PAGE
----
Forced labeling seems like an easy solution. If you talk to the organic food community they will say that forcing GMO food to be labeled as such is the best option. Their argument is that all information is good for the consumer; labeling is all about informing the public. Everyone will know when they are consuming regular, organic, or GMO food. The slogan is often "Let the market decide." Superficially this sounds like a solution—certainly one that the lay public will get behind. Is forced labeling really a solution? The corporations who spent money on developing GMOs oppose labeling, of course. So does the scientific community. Why? What could be wrong with the public having more knowledge?

Arguments against labeling assert that this is a simplistic and, frankly, a biased way to present information to people. It is also unnecessary, based on the best scientific information we have. They argue that it will present the public with the wrong idea, namely that GMO food is somehow dangerous, like cigarettes. Due to overall public perception of the naturalistic fallacy, and years of organic marketing, people will think of a GMO label as warning label.

The American Association for the Advancement of Science, the World Health Organization, and the exceptionally vigilant European Union agree that GMOs are just as safe as other foods. Compared with conventional breeding techniques, genetic modification is less unpredictable. Conventional breeding swaps giant chunks of DNA between one plant and another. Genetic engineering is far more precise and, in most cases, is less likely to produce an unexpected result. The U.S. Food and Drug Administration has tested all the GMOs on the market to determine whether they are toxic or allergenic. They are not. It can be reasonably stated that GMO are closely monitored and do not pose any significant risk to the general population. The organic community, of course, disagrees.

Obviously, organic marketing is based upon the idea that organic foods are better because they are "natural." Natural is a meaningless term in science that has no true parameter. Labeling would be redundant for GMO since organic already means that the product is not genetically modified. If you are buying organic foods you are already avoiding GMO. So why force them to have a redundant label? In short it is ideological fear-mongering. It is my opinion that labeling proponents fall into two broad categories: those that are ideologically based and those that are financially motivated. They want GMO labeling because they either ideologically object to GMO or they also have a strong financial interest in organic marketing. There is no real credible science purporting a benefit of organic products over conventional food products. There is no credible evidence that GMO products pose a significant risk compared to conventional or organic farming methods.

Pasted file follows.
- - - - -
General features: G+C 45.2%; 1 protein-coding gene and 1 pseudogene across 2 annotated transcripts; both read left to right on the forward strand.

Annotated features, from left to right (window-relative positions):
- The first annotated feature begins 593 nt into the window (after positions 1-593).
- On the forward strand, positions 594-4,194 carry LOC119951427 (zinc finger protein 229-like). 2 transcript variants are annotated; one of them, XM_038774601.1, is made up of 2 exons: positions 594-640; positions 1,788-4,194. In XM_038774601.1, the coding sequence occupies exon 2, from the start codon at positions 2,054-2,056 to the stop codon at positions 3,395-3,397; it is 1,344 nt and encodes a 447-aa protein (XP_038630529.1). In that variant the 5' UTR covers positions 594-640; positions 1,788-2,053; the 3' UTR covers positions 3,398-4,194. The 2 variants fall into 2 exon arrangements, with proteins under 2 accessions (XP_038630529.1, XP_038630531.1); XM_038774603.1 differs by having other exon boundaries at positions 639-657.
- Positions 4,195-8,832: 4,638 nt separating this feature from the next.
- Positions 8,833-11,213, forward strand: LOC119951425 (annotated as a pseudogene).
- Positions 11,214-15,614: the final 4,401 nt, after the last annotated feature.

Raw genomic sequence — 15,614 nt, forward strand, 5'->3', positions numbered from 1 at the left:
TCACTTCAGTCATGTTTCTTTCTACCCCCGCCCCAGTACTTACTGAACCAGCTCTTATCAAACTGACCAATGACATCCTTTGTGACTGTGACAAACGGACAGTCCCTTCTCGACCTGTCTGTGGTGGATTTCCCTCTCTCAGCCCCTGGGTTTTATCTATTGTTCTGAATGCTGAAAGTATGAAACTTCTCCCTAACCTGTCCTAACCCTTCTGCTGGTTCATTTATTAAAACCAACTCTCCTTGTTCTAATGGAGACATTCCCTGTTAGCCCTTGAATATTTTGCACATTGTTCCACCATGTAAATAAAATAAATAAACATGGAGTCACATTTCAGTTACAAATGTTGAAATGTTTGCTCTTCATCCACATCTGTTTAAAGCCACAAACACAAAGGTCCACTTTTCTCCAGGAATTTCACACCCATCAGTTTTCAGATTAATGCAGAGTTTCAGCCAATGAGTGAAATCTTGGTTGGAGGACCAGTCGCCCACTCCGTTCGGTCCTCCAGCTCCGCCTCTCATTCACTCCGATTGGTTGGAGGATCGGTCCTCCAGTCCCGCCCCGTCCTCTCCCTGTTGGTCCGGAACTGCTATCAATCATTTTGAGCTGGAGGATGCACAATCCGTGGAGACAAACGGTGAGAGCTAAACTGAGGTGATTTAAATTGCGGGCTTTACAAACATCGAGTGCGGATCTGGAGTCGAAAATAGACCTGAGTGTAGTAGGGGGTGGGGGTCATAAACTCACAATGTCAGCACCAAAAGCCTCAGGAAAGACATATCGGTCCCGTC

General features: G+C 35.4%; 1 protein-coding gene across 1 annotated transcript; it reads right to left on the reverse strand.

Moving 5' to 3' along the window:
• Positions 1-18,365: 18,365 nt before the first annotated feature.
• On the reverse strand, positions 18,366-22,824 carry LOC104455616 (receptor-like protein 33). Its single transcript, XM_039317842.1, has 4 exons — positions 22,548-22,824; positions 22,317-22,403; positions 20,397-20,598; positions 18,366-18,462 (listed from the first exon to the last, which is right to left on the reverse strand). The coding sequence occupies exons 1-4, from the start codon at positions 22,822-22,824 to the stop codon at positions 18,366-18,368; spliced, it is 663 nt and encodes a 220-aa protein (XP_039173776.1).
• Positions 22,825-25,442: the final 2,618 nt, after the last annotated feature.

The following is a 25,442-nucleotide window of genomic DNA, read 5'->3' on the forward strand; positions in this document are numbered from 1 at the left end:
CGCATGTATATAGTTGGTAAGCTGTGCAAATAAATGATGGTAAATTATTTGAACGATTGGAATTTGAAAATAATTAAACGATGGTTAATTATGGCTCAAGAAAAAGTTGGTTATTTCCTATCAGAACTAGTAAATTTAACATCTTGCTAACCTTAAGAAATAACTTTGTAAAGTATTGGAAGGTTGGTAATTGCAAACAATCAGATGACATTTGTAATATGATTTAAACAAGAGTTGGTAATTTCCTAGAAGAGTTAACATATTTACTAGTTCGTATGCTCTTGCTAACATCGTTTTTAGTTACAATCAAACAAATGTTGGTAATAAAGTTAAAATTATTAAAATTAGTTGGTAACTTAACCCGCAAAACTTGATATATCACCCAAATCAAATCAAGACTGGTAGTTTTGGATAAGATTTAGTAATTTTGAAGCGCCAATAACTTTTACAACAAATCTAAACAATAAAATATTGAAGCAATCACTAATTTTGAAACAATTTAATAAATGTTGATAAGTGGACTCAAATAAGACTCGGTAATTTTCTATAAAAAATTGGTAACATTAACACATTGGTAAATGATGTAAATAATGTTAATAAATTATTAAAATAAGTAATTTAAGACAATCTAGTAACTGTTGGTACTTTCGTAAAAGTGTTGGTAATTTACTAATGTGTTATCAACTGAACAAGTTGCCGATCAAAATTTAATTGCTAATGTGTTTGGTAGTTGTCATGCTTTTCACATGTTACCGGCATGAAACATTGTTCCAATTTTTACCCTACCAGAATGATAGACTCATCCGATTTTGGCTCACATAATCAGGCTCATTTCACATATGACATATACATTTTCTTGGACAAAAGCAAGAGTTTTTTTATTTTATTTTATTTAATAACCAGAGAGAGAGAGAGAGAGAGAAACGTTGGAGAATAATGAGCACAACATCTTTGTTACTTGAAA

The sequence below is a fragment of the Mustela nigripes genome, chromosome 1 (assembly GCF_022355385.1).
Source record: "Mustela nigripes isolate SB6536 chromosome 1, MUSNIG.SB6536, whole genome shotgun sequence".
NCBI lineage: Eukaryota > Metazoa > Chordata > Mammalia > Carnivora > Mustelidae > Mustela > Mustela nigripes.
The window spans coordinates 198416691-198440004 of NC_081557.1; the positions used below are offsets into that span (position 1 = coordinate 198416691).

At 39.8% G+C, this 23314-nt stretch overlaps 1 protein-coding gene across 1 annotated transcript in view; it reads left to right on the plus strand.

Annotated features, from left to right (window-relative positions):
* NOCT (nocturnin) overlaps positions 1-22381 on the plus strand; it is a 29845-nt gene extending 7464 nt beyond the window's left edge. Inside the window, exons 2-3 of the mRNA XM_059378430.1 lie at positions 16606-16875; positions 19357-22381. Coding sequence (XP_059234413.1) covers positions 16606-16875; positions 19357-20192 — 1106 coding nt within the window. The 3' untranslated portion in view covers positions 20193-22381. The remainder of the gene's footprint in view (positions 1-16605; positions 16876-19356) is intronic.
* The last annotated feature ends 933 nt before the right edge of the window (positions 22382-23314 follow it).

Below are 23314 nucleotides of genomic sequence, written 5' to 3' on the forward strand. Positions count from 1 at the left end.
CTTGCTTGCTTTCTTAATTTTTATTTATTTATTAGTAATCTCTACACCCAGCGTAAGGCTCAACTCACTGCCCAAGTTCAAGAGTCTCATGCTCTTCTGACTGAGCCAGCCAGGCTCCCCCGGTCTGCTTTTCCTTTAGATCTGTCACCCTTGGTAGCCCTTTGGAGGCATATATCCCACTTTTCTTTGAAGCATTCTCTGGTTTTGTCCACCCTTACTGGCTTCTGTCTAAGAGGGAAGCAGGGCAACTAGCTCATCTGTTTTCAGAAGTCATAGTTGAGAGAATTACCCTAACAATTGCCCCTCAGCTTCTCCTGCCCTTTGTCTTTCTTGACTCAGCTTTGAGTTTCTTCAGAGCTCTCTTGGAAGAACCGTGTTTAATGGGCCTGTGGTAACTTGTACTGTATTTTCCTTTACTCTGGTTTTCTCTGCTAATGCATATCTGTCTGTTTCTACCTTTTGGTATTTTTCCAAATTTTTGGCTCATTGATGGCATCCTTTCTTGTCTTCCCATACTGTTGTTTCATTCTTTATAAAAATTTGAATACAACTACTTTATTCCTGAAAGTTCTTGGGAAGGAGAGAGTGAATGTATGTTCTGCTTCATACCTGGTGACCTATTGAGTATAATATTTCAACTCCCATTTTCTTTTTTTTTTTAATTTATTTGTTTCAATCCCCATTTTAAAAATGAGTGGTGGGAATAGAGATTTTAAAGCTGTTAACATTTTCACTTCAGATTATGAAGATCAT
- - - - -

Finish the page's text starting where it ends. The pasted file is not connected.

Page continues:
I suspect that this label is not expected to educate the public, rather it is meant to scare them. In my cynical opinion, organic food lobbyists believe that most people(skeptoid readers excepted of course) lack the time or scientific knowledge to dissect the facts. The success of organic marketing to date tells me they are probably correct. Consumers will buy organic foods because they believe it is safer. Organic foods lobbyists will never say that directly, but it is an obvious incentive for them to push forced GMO labeling. The public will think GMO needs to be labeled, that people need to know what is genetically modified because GMO are dangerous. Such an assumption, cultivated in the public by anti-GMO lobbyists, is simply not true. All farming has some risks, but the close scrutiny of GMO makes them safer, not more dangerous.

Organic food marketing relies on the false premise that natural is good. Not true: many things in nature will kill you. The premise that organic is natural and therefore safer, that it is better and more nutritious for you, doesn't hold up to scrutiny. It is not safer, more nutritious, or better for you in any way we can detect. Organic food marketing relies on a poor understanding of nutrition, chemistry, and biology to make consumers pay a premium. "Natural" is not better/safer/more nutritious. For example, humans are natural. Therefore we are good, right? Looking at humanity worldwide, there is sufficient evidence to say that we are not invariably good. The truth is that if GMO need a label, then organic food needs a warning label. Organic food has more unknown risks than GM food. There is less testing and more uncertainty with organic farming methods than exist for GMO crops. Organic labeling allows farmers to use pesticides as long as those pesticides are "natural." Organic farming has defined the vague term "natural" as safer than "chemical." From a scientific standpoint this is pointless and misleading semantics without any useful basis in the material conditions of food production and consumption.